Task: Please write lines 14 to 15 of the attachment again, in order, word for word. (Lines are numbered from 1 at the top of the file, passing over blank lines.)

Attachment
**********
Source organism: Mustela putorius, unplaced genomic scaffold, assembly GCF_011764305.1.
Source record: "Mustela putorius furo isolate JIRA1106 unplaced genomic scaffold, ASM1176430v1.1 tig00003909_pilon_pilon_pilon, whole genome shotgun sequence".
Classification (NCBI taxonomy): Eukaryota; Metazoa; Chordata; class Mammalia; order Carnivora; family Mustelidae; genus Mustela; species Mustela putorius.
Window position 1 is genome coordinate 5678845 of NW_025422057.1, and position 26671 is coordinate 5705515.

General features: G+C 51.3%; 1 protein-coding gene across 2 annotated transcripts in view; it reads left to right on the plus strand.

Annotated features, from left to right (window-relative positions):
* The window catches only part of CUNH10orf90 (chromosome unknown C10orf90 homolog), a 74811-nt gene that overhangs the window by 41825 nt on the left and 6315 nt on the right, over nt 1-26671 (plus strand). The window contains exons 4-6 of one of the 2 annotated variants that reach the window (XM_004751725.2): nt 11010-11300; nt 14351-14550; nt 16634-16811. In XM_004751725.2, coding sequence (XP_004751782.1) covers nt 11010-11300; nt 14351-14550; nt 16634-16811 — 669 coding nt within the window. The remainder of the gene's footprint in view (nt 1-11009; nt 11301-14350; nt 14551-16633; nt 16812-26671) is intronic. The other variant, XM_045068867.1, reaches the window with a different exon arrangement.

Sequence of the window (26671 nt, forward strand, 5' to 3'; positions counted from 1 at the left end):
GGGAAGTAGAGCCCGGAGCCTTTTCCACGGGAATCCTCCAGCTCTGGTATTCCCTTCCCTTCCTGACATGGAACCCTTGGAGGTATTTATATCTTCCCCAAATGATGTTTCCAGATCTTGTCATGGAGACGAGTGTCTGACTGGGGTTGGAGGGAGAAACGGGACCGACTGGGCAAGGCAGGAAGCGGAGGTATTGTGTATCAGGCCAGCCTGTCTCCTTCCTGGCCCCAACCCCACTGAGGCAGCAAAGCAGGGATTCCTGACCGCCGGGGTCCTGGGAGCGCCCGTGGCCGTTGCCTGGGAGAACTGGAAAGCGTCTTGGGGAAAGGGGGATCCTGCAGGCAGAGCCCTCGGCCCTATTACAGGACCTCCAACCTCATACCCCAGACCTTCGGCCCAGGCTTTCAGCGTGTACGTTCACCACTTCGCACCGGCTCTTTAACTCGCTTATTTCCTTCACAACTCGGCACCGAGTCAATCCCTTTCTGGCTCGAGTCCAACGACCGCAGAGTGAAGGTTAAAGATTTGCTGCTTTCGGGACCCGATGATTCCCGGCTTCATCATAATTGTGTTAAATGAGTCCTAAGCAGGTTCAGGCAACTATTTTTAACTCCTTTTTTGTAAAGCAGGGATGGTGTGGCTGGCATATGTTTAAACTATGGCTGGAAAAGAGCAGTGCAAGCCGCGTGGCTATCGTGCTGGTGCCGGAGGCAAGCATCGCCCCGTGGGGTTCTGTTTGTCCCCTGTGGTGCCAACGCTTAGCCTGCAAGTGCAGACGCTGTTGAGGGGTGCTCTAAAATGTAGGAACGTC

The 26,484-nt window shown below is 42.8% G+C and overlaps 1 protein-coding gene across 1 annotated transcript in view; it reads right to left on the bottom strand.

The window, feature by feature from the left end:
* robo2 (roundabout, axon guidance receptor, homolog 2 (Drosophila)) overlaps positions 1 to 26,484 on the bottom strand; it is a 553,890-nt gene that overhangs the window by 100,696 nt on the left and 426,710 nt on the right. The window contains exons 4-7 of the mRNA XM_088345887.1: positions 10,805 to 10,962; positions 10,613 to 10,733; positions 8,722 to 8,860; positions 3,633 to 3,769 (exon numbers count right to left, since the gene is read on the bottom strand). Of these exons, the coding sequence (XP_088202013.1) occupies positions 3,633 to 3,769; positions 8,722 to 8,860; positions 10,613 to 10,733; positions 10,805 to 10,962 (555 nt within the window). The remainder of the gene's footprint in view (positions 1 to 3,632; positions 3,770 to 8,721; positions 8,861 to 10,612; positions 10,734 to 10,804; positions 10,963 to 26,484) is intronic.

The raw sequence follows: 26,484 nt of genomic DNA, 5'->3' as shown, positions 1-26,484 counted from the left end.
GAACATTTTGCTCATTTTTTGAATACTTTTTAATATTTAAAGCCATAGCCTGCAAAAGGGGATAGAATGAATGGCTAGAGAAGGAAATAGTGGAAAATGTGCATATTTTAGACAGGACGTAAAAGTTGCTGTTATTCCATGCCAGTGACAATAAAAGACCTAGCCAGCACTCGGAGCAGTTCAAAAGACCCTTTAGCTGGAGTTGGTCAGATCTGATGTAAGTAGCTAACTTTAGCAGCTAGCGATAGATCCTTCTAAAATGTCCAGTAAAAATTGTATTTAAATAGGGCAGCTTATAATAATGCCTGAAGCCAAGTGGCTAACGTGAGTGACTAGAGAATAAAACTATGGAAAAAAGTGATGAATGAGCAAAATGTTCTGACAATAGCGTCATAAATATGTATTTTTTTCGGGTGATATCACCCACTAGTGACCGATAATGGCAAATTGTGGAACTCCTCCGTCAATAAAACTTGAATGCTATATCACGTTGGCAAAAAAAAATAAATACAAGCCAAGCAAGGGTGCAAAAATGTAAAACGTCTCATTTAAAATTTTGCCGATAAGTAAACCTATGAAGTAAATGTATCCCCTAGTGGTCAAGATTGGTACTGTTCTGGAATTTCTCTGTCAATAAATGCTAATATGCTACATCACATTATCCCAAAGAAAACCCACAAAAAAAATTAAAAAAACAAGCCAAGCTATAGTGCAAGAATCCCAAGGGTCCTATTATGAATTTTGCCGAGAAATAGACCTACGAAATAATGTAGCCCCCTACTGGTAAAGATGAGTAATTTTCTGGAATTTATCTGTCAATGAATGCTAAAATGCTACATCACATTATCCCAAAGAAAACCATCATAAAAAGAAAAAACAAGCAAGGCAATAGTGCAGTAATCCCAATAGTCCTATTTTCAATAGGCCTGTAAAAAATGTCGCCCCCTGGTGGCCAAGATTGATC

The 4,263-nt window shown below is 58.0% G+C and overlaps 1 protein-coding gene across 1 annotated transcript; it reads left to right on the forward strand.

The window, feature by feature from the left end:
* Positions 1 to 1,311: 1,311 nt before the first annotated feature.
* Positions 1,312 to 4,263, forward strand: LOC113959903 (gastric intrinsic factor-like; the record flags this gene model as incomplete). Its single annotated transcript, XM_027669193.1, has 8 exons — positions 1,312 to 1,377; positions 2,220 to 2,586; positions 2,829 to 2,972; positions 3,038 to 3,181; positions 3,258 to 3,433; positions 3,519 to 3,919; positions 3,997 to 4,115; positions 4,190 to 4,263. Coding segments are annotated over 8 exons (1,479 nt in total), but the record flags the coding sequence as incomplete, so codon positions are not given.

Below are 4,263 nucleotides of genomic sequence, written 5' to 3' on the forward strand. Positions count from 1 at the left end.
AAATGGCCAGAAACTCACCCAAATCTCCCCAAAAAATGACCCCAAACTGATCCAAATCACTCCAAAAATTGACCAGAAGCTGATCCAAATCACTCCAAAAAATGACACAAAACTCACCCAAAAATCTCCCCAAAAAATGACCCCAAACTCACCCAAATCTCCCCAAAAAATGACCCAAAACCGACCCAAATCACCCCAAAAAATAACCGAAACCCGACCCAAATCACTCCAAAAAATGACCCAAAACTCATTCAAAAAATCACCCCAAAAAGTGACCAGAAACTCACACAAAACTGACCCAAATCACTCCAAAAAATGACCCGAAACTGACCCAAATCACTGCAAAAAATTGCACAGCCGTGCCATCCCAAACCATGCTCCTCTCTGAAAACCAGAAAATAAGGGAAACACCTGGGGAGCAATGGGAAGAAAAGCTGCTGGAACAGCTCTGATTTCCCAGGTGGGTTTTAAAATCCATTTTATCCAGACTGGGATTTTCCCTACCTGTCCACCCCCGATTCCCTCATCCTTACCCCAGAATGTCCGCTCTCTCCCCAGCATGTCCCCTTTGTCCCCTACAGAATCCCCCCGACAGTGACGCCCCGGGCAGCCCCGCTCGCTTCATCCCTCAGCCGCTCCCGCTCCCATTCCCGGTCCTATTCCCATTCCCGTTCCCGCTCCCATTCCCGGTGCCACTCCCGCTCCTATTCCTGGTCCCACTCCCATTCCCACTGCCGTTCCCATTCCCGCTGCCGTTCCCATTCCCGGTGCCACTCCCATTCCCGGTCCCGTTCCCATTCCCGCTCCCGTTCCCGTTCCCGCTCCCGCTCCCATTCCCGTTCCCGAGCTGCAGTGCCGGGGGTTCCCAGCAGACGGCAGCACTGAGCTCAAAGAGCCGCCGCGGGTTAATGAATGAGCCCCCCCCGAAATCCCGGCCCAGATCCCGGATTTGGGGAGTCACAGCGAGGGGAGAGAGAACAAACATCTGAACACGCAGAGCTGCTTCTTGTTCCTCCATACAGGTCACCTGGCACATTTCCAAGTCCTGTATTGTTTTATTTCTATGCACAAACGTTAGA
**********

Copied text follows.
GAACATTTTGCTCATTTTTTGAATACTTTTTAATATTTAAAGCCATAGCCTGCAAAAGGGGATAGAATGAATGGCTAGAGAAGGAAATAGTGGAAAATGTGCATATTTTAGACAGGACGTAAAAGTTGCTGTTATTCCATGCCAGTGACAATAAAAGACCTAGCCAGCACTCGGAGCAGTTCAAAAGACCCTTTAGCTGGAGTTGGTCAGATCTGATGTAAGTAGCTAACTTTAGCAGCTAGCGATAGATCCTTCTAAAATGTCCAGTAAAAATTGTATTTAAATAGGGCAGCTTATAATAATGCCTGAAGCCAAGTGGCTAACGTGAGTGACTAGAGAATAAAACTATGGAAAAAAGTGATGAATGAGCAAAATGTTCTGACAATAGCGTCATAAATATGTATTTTTTTCGGGTGATATCACCCACTAGTGACCGATAATGGCAAATTGTGGAACTCCTCCGTCAATAAAACTTGAATGCTATATCACGTTGGCAAAAAAAAATAAATACAAGCCAAGCAAGGGTGCAAAAATGTAAAACGTCTCATTTAAAATTTTGCCGATAAGTAAACCTATGAAGTAAATGTATCCCCTAGTGGTCAAGATTGGTACTGTTCTGGAATTTCTCTGTCAATAAATGCTAATATGCTACATCACATTATCCCAAAGAAAACCCACAAAAAAAATTAAAAAAACAAGCCAAGCTATAGTGCAAGAATCCCAAGGGTCCTATTATGAATTTTGCCGAGAAATAGACCTACGAAATAATGTAGCCCCCTACTGGTAAAGATGAGTAATTTTCTGGAATTTATCTGTCAATGAATGCTAAAATGCTACATCACATTATCCCAAAGAAAACCATCATAAAAAGAAAAAACAAGCAAGGCAATAGTGCAGTAATCCCAATAGTCCTATTTTCAATAGGCCTGTAAAAAATGTCGCCCCCTGGTGGCCAAGATTGATC

The 4,263-nt window shown below is 58.0% G+C and overlaps 1 protein-coding gene across 1 annotated transcript; it reads left to right on the forward strand.